Moab’s busy season is fall, when visitors from all over the world flood its canyons, parks, and campsites. But come winter, Moab returns to its natural state: a desolate and otherworldly wilderness ripe for exploration.
Winter is also when the locals come out to play, since some of Moab’s adventures would leave you sweltering in the sun during any other time of year. Winter in Moab means you can easily sport a T-shirt and shorts, as long as the sun is shining (cloudy days will require a few more layers). Camping is idyllic, too, although you may find the off-season pricing ($30-$50 per night, anyone?) and hot tubs of Moab’s lodging options enticing as well.
Here, we take a look at 7 adventurous ways to enjoy winter in Moab.
Arches National Park is breathtaking any time of year, but when the low winter sun illuminates the snowy white icing atop Moab’s velvety red rocks, you get a scenery that is unlike anything else on this planet. It's a photographer's dream, whether you're a pro or just adding some brag-worthy shots to your Instagram feed. And because it’s winter, you can expect to share the entire park with only a handful of people, rather than the endless parade of visitors that Arches sees during summer and fall.
Ask any of the professional climbers who live in Moab year-round where and when to boulder, and they’ll point you to Big Bend in the winter. The cooler weather makes the rubber on your climbing shoes extra grippy, and your hands won't have to be as reliant on chalk to stay dry. Some climbs, like Silly Wabbit (V3+), are so sun-baked in the summer that you can really only spend time on them come winter. While there are many options for climbing on rocks in Moab, Big Bend bouldering is best, given the day-long exposure it receives from the winter sun.
Wall Street (Potash Road) shares Big Bend’s sun exposure, but offers epic sport and trad climbing instead of bouldering. Tastes Like Chicken (5.7) is a great climb to warm up on. Wall street is sun-bathed from early morning until mid-day. After that, move just across the river to Ice Cream Parlor (Kane Creek Road), which benefits from the afternoon sun.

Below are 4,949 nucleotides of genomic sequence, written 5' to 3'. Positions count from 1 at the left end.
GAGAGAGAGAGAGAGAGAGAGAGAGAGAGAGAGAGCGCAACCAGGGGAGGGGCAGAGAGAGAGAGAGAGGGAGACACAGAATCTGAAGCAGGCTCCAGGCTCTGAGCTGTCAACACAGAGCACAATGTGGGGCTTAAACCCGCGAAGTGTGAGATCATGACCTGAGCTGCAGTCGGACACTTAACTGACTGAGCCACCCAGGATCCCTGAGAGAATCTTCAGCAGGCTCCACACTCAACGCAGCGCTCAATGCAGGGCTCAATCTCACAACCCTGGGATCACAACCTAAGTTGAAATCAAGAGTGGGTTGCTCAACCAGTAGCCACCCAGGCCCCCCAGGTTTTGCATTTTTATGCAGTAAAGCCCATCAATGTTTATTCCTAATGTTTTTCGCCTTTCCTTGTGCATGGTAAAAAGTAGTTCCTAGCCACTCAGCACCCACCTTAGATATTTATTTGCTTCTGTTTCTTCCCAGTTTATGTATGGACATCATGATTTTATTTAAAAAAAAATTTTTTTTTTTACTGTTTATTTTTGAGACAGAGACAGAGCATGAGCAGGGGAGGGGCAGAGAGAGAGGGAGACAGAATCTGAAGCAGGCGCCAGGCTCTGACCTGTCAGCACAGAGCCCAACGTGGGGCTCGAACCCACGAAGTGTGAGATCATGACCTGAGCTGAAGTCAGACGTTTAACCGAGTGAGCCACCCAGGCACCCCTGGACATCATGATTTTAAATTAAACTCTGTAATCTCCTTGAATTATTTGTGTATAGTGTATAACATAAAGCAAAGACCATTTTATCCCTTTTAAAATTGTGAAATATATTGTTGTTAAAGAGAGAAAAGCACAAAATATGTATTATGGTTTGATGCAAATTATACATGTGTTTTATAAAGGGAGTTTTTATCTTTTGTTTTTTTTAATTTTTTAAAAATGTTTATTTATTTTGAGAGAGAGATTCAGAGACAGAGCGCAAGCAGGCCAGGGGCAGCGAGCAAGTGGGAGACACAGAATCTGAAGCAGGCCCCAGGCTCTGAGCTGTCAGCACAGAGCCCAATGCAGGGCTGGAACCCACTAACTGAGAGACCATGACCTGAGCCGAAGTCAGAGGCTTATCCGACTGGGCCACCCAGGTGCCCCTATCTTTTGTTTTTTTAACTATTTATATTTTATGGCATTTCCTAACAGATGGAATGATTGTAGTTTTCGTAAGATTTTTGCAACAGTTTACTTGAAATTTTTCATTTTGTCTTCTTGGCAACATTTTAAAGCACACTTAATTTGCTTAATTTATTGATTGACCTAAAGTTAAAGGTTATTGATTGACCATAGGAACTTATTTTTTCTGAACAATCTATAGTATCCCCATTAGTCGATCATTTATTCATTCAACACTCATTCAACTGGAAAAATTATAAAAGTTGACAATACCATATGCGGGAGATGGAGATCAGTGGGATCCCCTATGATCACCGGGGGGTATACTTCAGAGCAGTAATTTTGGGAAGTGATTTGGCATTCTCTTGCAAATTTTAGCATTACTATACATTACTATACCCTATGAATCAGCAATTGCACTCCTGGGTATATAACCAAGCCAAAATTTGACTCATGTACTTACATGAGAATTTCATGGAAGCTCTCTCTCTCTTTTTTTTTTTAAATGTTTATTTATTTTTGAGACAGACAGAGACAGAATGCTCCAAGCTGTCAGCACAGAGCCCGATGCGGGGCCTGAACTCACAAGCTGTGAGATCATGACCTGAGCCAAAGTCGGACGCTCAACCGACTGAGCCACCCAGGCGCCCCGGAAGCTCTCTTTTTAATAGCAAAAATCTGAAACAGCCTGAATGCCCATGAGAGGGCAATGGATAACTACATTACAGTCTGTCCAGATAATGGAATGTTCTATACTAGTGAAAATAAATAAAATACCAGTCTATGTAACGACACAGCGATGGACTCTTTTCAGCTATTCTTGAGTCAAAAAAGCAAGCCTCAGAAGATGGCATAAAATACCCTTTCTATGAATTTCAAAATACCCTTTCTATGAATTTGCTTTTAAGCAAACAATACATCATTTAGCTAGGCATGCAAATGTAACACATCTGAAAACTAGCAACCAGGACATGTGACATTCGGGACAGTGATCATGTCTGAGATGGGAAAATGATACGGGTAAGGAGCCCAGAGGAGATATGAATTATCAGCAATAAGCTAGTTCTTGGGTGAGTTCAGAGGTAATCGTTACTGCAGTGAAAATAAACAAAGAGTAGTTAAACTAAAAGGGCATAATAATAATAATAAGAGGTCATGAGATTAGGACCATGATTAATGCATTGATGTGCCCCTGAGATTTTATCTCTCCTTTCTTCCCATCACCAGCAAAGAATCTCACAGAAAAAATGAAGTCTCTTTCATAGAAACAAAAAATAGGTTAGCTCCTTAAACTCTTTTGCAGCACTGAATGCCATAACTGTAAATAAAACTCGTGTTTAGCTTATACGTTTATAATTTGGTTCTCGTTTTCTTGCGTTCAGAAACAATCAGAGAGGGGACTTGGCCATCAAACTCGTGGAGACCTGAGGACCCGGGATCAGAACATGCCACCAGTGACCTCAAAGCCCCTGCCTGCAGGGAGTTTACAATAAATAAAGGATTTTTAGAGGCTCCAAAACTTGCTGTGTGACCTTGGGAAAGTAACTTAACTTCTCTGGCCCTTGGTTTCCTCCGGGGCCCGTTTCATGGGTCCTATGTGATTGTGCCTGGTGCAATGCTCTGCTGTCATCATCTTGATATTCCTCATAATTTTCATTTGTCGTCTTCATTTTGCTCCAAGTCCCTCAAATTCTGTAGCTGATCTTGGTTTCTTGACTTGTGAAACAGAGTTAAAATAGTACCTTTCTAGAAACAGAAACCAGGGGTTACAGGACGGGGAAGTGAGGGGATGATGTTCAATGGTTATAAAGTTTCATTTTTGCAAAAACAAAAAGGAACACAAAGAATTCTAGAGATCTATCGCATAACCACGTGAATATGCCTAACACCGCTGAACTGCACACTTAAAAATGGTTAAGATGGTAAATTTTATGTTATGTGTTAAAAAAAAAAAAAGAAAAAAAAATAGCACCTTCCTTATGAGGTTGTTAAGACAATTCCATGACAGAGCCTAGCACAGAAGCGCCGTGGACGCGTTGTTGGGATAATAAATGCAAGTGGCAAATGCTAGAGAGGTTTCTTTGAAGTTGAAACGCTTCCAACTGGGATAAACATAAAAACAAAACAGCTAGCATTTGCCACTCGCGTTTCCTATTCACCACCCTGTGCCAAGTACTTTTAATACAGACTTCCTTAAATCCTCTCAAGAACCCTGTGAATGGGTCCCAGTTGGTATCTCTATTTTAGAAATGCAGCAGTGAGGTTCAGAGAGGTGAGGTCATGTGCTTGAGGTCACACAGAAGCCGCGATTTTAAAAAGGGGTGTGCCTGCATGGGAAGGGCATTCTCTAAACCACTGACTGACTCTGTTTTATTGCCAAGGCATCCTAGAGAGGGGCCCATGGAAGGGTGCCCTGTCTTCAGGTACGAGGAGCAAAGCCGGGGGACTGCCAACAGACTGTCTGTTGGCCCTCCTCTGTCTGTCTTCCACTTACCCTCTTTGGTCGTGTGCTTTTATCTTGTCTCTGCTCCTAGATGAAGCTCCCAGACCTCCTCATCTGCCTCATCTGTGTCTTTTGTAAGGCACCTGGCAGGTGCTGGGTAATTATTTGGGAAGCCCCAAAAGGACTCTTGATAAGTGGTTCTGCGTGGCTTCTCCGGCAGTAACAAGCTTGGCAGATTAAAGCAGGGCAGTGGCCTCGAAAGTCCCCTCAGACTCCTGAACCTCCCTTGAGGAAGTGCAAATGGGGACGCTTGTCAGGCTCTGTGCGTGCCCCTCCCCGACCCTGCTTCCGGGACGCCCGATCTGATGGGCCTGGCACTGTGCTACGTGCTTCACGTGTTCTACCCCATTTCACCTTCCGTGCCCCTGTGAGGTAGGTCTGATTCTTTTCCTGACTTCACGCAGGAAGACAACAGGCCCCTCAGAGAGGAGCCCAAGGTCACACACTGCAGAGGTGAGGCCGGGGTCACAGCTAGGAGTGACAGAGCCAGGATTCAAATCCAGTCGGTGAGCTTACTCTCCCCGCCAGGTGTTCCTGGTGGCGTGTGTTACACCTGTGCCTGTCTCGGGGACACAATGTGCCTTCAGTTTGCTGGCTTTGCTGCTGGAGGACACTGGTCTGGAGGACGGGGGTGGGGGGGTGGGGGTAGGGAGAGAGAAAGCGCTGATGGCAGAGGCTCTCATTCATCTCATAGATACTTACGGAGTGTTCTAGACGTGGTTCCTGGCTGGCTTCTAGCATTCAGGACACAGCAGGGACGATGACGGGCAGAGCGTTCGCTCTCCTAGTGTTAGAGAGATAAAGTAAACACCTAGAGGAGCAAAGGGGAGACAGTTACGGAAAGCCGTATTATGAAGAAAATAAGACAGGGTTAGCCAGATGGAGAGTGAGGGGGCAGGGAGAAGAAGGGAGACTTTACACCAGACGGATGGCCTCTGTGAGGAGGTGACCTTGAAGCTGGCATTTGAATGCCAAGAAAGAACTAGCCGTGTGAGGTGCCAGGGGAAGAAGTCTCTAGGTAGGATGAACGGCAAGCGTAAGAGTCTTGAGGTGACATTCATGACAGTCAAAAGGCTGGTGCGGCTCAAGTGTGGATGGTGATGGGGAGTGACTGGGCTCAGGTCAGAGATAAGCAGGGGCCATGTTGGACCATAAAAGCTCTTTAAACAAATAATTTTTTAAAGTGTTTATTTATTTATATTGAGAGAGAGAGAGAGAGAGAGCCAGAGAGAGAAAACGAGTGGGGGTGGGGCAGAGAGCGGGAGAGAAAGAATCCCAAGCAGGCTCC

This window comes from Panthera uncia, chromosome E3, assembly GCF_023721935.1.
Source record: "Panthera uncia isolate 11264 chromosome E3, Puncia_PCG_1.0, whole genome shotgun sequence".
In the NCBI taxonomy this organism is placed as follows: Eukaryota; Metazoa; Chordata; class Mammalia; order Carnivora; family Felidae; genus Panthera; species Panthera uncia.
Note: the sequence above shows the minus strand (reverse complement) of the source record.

The La Sal Mountains provide a beautiful backdrop to Moab’s red towers and cliffs. And in the winter, they come alive as a destination in themselves, offering scenic backcountry skiing that can accommodate every skill level. A good place to start is Corkscrew Glades on Tuk No Mountain. As you climb up through aspen forests, be sure to look back occasionally to take in spectacular views of the red desert dropping away behind you.
Also along Kane Creek road is the Base Camp disc golf course, known as one of the three most extreme disc golf courses in the world. The general advice for this course is: “Don't go left on 1 or right on 5 unless you can swim. Don't go right on 14 unless you can fly!” Base Camp is open all winter long, and usually stays pretty dry: Any snowfall melts within the first hours of daylight. It is a private course, with an entry fee of $5, plus another $5 if you want to camp there—an ideal way to make a weekend getaway out of it.
Porcupine Rim is the classic mountain bike ride in Moab, combining Moab’s best canyon overlooks with technical riding atop slick rock. This ride is done by locals year round. If you’re lucky enough to have snow on the ground, make the most of it and rent a fat bike for the journey from Poison Spider bike shop in town. Most riders shuttle Porcupine Rim, driving one car up top and leaving one car in town. Depending on where you start, Porcupine Rim can offer 9 to 16 miles of glorious descent. If you’re truly hardcore, you’ll leave the car behind and ride the rim as a loop or an out and back.
Hoodoos, those cool-looking formations that are left behind when wind, frost, and running water create gaps within small cracks and slits of large plateaus, are commonplace in Moab. In fact, Bryce Canyon has more hoodoos then anywhere else in the world, making for an epic snowshoeing playground. Unlike Moab, the snow in Bryce Canyon tends to stick around, so snowshoeing is a cool way to experience the area. Be prepared to bundle up for this place, as sunlight can be sparse, and the brisk wind whistles through the hoodoos—which only adds to the winter-y feel of this uniquely Moab adventure.
Written by James Silvester for RootsRated.
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